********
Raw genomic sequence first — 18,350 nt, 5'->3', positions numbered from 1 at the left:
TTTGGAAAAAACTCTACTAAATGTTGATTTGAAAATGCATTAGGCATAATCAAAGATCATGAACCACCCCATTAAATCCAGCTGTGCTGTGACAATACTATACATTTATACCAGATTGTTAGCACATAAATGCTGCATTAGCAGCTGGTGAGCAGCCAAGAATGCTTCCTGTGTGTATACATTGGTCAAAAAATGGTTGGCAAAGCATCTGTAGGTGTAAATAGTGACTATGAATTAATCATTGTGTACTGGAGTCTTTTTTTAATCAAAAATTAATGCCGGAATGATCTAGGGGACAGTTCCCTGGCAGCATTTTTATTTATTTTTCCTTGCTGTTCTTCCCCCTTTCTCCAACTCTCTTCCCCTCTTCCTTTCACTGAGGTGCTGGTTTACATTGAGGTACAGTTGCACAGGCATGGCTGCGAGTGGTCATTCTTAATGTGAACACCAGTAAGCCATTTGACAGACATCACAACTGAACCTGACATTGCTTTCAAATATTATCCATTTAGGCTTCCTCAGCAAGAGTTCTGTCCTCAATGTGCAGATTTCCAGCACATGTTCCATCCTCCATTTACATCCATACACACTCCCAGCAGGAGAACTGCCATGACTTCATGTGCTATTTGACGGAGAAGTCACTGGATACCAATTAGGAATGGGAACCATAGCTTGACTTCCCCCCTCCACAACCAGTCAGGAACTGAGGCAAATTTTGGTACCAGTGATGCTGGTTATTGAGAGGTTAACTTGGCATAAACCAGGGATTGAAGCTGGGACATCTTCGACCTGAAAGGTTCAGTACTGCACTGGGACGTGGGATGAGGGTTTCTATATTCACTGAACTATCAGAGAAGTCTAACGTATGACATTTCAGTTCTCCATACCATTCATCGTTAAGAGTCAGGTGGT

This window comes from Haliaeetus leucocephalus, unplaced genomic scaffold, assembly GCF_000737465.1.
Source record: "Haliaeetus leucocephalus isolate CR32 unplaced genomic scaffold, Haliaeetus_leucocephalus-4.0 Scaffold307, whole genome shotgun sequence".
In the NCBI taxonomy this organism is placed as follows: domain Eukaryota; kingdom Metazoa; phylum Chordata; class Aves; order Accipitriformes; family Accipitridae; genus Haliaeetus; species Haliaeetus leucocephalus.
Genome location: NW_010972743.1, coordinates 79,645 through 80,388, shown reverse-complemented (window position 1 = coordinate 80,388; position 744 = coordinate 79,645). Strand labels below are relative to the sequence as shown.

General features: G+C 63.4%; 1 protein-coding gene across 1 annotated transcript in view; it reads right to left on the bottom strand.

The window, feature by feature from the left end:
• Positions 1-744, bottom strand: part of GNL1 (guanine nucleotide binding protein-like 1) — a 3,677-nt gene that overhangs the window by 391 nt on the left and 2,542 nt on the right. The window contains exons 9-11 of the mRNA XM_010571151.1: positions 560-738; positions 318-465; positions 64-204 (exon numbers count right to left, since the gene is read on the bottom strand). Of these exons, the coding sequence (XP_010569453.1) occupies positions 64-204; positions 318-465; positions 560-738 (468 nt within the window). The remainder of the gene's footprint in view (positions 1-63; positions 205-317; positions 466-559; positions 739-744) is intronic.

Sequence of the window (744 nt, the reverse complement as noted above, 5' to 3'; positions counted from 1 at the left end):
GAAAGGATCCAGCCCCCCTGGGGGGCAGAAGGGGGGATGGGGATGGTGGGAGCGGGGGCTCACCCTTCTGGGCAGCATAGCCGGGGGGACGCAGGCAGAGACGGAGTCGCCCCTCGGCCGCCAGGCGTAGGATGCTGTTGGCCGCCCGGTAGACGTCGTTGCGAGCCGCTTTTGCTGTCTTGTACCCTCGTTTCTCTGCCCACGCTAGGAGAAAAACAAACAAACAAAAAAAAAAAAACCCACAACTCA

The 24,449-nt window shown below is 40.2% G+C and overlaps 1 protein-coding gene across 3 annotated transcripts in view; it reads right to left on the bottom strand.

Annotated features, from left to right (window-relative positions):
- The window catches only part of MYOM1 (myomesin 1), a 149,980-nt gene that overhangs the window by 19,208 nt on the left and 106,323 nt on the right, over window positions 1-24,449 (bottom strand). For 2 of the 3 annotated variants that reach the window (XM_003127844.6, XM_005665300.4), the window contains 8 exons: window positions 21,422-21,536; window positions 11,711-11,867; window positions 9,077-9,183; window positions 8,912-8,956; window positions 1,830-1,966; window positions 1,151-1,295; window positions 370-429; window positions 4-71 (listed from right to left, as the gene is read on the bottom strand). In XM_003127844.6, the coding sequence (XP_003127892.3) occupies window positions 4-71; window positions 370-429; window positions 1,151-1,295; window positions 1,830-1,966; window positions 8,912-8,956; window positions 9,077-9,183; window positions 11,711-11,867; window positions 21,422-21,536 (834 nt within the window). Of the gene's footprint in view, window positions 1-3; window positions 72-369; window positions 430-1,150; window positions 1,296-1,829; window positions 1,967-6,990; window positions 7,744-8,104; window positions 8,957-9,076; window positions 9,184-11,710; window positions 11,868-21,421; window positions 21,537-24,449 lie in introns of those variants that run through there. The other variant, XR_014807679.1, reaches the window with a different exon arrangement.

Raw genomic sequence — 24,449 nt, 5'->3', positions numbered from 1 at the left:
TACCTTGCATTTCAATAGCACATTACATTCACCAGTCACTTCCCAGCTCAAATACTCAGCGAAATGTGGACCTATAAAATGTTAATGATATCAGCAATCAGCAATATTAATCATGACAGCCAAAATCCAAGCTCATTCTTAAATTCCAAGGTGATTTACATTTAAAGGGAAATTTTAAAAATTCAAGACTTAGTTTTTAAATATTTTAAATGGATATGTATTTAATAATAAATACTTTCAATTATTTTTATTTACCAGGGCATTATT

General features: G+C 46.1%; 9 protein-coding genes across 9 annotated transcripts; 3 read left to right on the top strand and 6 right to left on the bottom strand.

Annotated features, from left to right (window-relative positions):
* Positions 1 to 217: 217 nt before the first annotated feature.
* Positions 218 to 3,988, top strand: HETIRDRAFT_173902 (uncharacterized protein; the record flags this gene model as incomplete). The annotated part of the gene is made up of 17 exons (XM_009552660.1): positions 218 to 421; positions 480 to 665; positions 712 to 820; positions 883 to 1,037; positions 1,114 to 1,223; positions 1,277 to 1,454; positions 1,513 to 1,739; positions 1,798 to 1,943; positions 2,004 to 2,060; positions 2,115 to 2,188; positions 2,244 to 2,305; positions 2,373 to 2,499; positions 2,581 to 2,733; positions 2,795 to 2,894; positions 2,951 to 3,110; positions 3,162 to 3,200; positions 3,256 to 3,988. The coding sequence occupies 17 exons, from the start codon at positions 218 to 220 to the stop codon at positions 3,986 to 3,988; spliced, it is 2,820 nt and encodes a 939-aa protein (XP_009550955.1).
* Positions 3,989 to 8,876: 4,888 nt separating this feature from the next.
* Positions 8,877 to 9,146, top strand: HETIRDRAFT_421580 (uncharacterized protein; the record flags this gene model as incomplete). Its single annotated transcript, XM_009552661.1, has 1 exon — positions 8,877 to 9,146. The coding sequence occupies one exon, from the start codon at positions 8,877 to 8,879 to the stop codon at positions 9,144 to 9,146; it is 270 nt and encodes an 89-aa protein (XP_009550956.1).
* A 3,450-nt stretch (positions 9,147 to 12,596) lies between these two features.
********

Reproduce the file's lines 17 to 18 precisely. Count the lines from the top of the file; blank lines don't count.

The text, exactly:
General features: G+C 46.1%; 9 protein-coding genes across 9 annotated transcripts; 3 read left to right on the top strand and 6 right to left on the bottom strand.

Annotated features, from left to right (window-relative positions):